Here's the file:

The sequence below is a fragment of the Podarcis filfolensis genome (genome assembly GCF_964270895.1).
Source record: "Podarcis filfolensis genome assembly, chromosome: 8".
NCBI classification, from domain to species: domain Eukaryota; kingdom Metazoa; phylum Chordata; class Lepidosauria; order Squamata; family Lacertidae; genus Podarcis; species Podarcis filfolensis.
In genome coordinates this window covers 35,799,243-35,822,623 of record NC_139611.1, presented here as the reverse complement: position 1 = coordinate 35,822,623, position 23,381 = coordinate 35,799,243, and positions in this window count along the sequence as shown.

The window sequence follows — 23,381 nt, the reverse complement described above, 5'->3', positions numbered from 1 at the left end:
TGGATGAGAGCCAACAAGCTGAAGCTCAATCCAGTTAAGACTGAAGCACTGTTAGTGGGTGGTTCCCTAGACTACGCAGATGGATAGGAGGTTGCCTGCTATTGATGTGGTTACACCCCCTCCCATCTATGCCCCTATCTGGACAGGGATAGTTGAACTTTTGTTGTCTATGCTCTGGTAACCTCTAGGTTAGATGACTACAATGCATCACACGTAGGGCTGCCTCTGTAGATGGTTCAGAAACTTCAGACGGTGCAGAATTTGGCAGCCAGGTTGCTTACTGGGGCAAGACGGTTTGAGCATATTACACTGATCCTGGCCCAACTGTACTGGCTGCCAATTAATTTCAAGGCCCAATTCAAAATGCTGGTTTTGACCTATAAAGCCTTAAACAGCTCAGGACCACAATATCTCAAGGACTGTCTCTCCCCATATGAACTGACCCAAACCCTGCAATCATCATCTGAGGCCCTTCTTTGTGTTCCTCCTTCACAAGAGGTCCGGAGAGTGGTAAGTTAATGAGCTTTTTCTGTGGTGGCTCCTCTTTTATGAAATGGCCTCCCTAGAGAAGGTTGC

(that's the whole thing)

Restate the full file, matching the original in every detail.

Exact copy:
The sequence below is a fragment of the Podarcis filfolensis genome (genome assembly GCF_964270895.1).
Source record: "Podarcis filfolensis genome assembly, chromosome: 8".
NCBI classification, from domain to species: domain Eukaryota; kingdom Metazoa; phylum Chordata; class Lepidosauria; order Squamata; family Lacertidae; genus Podarcis; species Podarcis filfolensis.
In genome coordinates this window covers 35,799,243-35,822,623 of record NC_139611.1, presented here as the reverse complement: position 1 = coordinate 35,822,623, position 23,381 = coordinate 35,799,243, and positions in this window count along the sequence as shown.

The window sequence follows — 23,381 nt, the reverse complement described above, 5'->3', positions numbered from 1 at the left end:
TGGATGAGAGCCAACAAGCTGAAGCTCAATCCAGTTAAGACTGAAGCACTGTTAGTGGGTGGTTCCCTAGACTACGCAGATGGATAGGAGGTTGCCTGCTATTGATGTGGTTACACCCCCTCCCATCTATGCCCCTATCTGGACAGGGATAGTTGAACTTTTGTTGTCTATGCTCTGGTAACCTCTAGGTTAGATGACTACAATGCATCACACGTAGGGCTGCCTCTGTAGATGGTTCAGAAACTTCAGACGGTGCAGAATTTGGCAGCCAGGTTGCTTACTGGGGCAAGACGGTTTGAGCATATTACACTGATCCTGGCCCAACTGTACTGGCTGCCAATTAATTTCAAGGCCCAATTCAAAATGCTGGTTTTGACCTATAAAGCCTTAAACAGCTCAGGACCACAATATCTCAAGGACTGTCTCTCCCCATATGAACTGACCCAAACCCTGCAATCATCATCTGAGGCCCTTCTTTGTGTTCCTCCTTCACAAGAGGTCCGGAGAGTGGTAAGTTAATGAGCTTTTTCTGTGGTGGCTCCTCTTTTATGAAATGGCCTCCCTAGAGAAGGTTGC